--Romans 13:1–2 (ISV)


    For the Lord’s sake submit yourselves to every human authority: whether to the king as supreme, or to governors who are sent by him to punish those who do wrong and to praise those who do right. For it is God’s will that by doing right you should silence the ignorant talk of foolish people.

    --1 Peter 2:13–15 (ISV) 


    Observations:

    1. Peter gave rationale for submitting to governing authorities: “For the Lord’s sake.” Then he wrote: “For it is God’s will that by doing right you should silence the ignorant talk of foolish people.” Prior to the passage above, he wrote, “Continue to live such upright lives among the gentiles that, when they slander you as practicers of evil, they may see your good actions and glorify God when he visits them.” So, one reason that God wants us to submit to governing authorities is because authority originates with Him. It is contradictory for His people to push against authority and boast an unsubmissive attitude. You actually make God look bad. Even outsiders (gentiles) can see that.


    2. I don’t know what the ‘unmasked’ fellows at the convenience store thought about my 'mask,' whether they admired it or thought it was dumb. What I do know is that they had no basis for accusing me of anything. They could mock me, but not accuse me. The idea of accusing people always make me think of Job. You might remember how Satan came before God and accused Job. Yet, God defended Job. Do you think God would defend your attitude if Satan brought an accusation against you?

    3. There are eyes watching that are very important to us: Our children and grandchildren. When Paul addressed fathers concerning their children, he wrote, “Bring them up in the training and instruction of the Lord.” What kind of lesson are you presenting when your children hear you grumble about governing authorities? Will they learn to honor God and His instruction (Romans 13 and 1 Peter 2)? What will they learn when you announce that you will intentionally and blatantly ignore published and/or posted guidelines and restrictions? What kind of mixed message are you sending when you say about governing bodies or store management, “They can’t tell me what to do!”?

    4. When a person makes broad, sweeping statements based on personal perception, it is speculative and opinionated...and that is nothing other than the voice of pride. The Psalmist compares such arrogance and ignorance to an impulsive, unthinking beast (Psalm 73). Peter was equally strong when he wrote: "God is opposed to the proud, but gives grace to the humble." (1 Peter 5:5)


    Honestly, many of us do not know what to think or believe about the Coronavirus pandemic. We just don't know all the facts. But that’s ok. As Christians our response to God transcends what we know or believe about our current circumstances. Whether in a pandemic or not; whether the governing authorities are right or justified or not, our response is to be based on what we know and believe about God and His word; not what we think about the world around us.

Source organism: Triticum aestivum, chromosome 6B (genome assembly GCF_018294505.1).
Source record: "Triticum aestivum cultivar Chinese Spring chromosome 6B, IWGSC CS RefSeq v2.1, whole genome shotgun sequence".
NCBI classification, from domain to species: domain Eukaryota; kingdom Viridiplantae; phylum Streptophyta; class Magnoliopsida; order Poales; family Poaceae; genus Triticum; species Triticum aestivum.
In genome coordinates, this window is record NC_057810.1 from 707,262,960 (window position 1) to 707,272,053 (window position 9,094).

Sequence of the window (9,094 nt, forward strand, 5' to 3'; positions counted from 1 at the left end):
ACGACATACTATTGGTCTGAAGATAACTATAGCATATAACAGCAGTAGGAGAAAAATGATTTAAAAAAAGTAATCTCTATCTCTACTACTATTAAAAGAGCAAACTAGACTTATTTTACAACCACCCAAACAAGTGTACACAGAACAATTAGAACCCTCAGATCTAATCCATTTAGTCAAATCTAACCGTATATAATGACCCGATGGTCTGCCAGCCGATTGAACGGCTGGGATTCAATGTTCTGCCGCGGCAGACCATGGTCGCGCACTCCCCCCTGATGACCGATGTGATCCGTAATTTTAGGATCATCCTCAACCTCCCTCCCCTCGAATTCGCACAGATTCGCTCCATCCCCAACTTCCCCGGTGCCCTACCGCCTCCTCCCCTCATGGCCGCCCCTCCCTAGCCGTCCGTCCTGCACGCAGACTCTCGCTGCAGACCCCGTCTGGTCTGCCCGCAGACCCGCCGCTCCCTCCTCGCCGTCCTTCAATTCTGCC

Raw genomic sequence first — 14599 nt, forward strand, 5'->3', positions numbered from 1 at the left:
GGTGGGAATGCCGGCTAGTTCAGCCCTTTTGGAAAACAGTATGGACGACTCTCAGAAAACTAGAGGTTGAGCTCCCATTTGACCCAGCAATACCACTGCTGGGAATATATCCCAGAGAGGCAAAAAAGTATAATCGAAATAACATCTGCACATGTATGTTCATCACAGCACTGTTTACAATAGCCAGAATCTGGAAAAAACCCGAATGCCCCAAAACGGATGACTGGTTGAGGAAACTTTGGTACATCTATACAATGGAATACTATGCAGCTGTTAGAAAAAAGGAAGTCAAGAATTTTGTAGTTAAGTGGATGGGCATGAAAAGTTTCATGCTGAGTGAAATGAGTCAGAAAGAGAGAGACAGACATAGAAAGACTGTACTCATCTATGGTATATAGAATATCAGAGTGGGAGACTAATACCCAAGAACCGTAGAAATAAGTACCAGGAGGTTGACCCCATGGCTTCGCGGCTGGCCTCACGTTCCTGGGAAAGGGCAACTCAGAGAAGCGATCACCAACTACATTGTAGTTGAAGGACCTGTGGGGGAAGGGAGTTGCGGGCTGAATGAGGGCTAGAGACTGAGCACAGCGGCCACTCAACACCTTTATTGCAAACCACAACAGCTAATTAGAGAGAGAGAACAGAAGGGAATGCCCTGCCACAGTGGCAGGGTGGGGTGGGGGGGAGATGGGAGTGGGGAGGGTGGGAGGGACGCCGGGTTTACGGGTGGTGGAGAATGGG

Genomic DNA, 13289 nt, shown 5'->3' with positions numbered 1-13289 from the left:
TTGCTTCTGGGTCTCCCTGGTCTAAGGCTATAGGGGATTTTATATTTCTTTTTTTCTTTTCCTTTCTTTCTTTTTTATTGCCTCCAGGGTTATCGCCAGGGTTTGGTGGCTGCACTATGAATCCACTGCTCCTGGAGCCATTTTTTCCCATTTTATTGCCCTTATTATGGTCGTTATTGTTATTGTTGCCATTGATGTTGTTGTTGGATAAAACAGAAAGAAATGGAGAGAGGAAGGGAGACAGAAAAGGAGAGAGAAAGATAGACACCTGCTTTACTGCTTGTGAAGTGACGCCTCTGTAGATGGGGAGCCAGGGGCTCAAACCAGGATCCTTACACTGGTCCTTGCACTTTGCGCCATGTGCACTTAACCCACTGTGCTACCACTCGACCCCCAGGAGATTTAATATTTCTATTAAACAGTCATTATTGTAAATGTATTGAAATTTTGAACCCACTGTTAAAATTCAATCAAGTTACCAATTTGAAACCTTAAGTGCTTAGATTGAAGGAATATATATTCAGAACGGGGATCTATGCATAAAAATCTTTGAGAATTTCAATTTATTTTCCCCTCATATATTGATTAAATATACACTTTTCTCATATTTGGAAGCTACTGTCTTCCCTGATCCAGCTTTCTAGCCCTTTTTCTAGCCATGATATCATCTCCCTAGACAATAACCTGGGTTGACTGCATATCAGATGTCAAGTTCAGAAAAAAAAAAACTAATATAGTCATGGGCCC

It is your attitude that ultimately defines your speech and your actions, so...

    Your children and grandchildren are watching you; teach well.

    Outsiders are watching you; live for the Lord’s sake.

    Satan is watching and God is watching; leave no room for accusations.

     

    Mark Stinnett,

    May 18, 2020

     

  • The Golden Rule...For 'today'

    On Saturday (July, 18th) my family attended a wedding. We are continually mindful of the presence of ‘the virus’ and want to stay healthy AND be considerate of others. For that reason, even a trip to a store can be an occasion that demands forethought...about the virus; a wedding, even more so. 


    We were early arrivals at the wedding and I observed people entering with masks who kept their masks on throughout the ceremony. Others entered without masks and remained unmasked. Others entered without masks, mingled with people, then sat down and put on masks. Still others entered with masks, sat down and removed their masks. 


    What do you think about all that?


    Here are some labels (in order): The masked, the non-masked, the maskers, and the unmaskers. Do the labels help you to sort things out? 


    I know that people have different perceptions and motives. Some people mask themselves to be cautious, some out of fear, some out of consideration. When you see someone wearing a mask, you cannot be sure of their perception and intent: caution, fear, consideration.